Classic Spring has announced that Fiona Button (Cecily Cardew) and Stella Gonet (Miss Prism) have been cast in Michael Fentiman’s The Importance of Being Earnest at the Vaudeville Theatre (20 July to 20 October 2018, press night is 2 August), with Pippa Nixon replacing Sinead Matthews as Gwendolyn Fairfax.
Classic Spring has announced that Olivier Award winner Sophie Thompson will play Lady Bracknell in The Importance of Being Earnest at London’s Vaudeville Theatre (20 July to 20 October, press night is 2 August).
In an otherwise charming and chic production, it can only be a shame that Classic Spring didn’t decide to take a risk with this interpretation of An Ideal Husband.
Overall it is a good, if uneven, workman-like production of The Importance of Being Earnest that struggles, at times, to be funny. It delivers the goods without any flourishes of inspiration.
For the first time ever Edward Fox, 81, is joined by his son, Freddie Fox, 29, on stage and it is a partnership that brings out the best in Oscar Wilde’s An Ideal Husband. The surprisingly modern comedy (about insider trading and dodgy politicians) is the third major production, and, by far, the most successful of Dominic Dromgoole’s year-long Wilde season at the Vaudeville Theatre.
There is certainly no faulting any of the cast’s performances or the look of the production as a whole, but it feels as though Jonathan Church’s production of An Ideal Husband is just lacking in that little bit of extra sparkle to make Oscar Wilde’s dialogue really shine and standout.
Worth going to Jonathan Church ’s latest Wilde Classic Spring revival – An Ideal Husband – if only for a feast of Foxes: patriarch Edward as old Lord Caversham and his real youngest son Freddie as his stage son Lord Goring.
Real-life father and son, Edward and Freddie Fox, will play fictional father and son, the Earl of Caversham and Lord Goring, in An Ideal Husband, as part of the year-long Oscar Wilde season at the West End’s Vaudeville Theatre. Also starring, in the role of Mrs Cheveley is Frances Barber.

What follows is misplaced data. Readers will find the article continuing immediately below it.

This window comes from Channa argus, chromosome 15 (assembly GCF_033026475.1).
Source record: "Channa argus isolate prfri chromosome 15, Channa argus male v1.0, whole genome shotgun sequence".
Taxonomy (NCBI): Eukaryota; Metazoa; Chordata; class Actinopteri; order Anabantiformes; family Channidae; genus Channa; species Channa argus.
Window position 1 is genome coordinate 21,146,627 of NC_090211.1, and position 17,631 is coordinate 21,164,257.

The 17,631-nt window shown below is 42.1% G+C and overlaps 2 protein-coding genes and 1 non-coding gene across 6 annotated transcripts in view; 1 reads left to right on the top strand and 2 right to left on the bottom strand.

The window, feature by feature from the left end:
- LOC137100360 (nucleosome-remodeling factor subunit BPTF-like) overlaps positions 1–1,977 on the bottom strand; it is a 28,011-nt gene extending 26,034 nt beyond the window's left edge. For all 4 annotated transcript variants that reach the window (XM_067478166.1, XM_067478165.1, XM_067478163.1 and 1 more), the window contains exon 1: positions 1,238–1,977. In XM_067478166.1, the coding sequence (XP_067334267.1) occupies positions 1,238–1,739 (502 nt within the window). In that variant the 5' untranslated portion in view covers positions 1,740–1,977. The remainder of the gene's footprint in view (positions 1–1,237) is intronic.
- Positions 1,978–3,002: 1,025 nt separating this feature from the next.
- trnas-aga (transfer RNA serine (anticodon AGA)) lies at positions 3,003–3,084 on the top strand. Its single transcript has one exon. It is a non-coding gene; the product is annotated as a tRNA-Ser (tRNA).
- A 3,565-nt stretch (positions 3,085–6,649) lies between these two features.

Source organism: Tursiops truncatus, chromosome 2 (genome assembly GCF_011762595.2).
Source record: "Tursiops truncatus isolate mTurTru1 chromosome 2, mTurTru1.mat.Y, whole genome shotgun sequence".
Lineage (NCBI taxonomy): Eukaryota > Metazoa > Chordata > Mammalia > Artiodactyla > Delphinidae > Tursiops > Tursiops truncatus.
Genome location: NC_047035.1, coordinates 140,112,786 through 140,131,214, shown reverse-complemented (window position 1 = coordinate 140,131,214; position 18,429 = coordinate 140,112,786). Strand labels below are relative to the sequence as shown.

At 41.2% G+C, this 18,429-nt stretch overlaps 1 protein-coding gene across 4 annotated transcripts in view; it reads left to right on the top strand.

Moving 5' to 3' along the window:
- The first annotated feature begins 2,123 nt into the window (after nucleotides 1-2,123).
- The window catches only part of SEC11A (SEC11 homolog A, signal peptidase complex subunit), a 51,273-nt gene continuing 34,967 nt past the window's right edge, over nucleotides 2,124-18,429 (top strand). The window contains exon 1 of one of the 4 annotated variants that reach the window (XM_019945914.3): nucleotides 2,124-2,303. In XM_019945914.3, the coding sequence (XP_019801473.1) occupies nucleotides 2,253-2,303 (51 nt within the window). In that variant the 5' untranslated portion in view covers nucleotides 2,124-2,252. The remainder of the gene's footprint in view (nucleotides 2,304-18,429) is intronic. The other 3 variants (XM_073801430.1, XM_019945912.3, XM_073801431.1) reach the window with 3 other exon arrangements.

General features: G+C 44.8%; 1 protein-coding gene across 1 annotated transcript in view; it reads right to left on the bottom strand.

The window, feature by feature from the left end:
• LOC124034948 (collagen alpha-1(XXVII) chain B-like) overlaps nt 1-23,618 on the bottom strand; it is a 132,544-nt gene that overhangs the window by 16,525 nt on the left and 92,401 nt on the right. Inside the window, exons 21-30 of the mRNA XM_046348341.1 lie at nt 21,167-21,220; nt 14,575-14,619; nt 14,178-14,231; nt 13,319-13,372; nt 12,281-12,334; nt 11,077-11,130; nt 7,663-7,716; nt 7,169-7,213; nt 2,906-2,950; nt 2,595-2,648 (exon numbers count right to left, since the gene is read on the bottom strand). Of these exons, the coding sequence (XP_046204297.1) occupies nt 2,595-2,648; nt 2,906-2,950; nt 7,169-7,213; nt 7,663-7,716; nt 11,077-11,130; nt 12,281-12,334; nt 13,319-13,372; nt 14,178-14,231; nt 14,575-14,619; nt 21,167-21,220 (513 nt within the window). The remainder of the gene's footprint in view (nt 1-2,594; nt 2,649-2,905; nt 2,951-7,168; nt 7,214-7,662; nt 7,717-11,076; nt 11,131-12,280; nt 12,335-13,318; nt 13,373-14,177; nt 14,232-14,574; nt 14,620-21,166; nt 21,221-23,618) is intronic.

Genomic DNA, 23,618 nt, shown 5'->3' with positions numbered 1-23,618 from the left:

It has taken more than 20 years but Jennifer Saunders this week returned to the West End stage to make her mark in Lady Windermere’s Fan at the Vaudeville Theatre.
Lots & lots of shows have their first performances in London and across the country this month, including new productions of Pinter’s The Birthday Party, Wilde’s Lady Windermere’s Fan, and Shakespeare’s All’s Well That Ends Well.
These gentle, heartfelt, poignant morality tales have all the storytelling power of folktale but with both Oscar Wilde’s elegant, poignant romanticism and satirical social anger.
Kerry Ellis will star as Gwendolen, her first non-singing role, at selected venues in the 2018 UK tour of Oscar Wilde’s The Importance of Being Earnest.
Sarah Redmond’s production for the Brockley Jack thankfully forgoes any gimmickry with a relatively straightforward interpretation, and if the result is comforting rather than pulse-quickening, well, that’s no bad thing in the end.
As one of Oscar Wilde’s most famous plays, one wonders if The Importance of Being Earnest’s aged humour and possibly outdated social values will stand the test of time. Thankfully, here, in director Sarah Redmond’s capable hands the story thrives.
Simon Callow will perform Frank McGuinness’s new stage adaptation of Oscar Wilde’s De Profundis at the West End’s Vaudeville Theatre for a limited run of just six performances from 3 to 6 January 2018. Tickets are now on sale.
Eve Best stars in this new production of A Woman of No Importance, launching Dominic Dromgoole’s year-long Oscar Wilde season at the West End’s Vaudeville Theatre. It runs until 30 December 2017. What have critics been saying about it?
A Woman of No Importance is the most Shavian of Wilde’s plays – in fact with a slight reshuffling of the cast the same company could present Bernard Shaw’s Mrs Warren’s Profession also produced in 1893 and wherein the same issue of parentage is concealed.
At its heart is Eve Best: mournful and troubled in black velvet, hair tumbling, a humble church-mouse amid the quipping brittle socialites. Her wronged Mrs Arbuthnot is the emotional and moral core of the play.
Kathy Burke is not a woman you’ll often see on the red carpet of a West End press night. She doesn’t enjoy the photographs and expectations that come with it, and she’d much rather see her comps go to those who are struggling to afford West End prices.
These are our current Top 15 Ticket Recommendations – broken down into five musicals, five plays and five ‘winter warmers’ – based on both best-sellers over the past month as well as our predictions on the hottest of upcoming openings.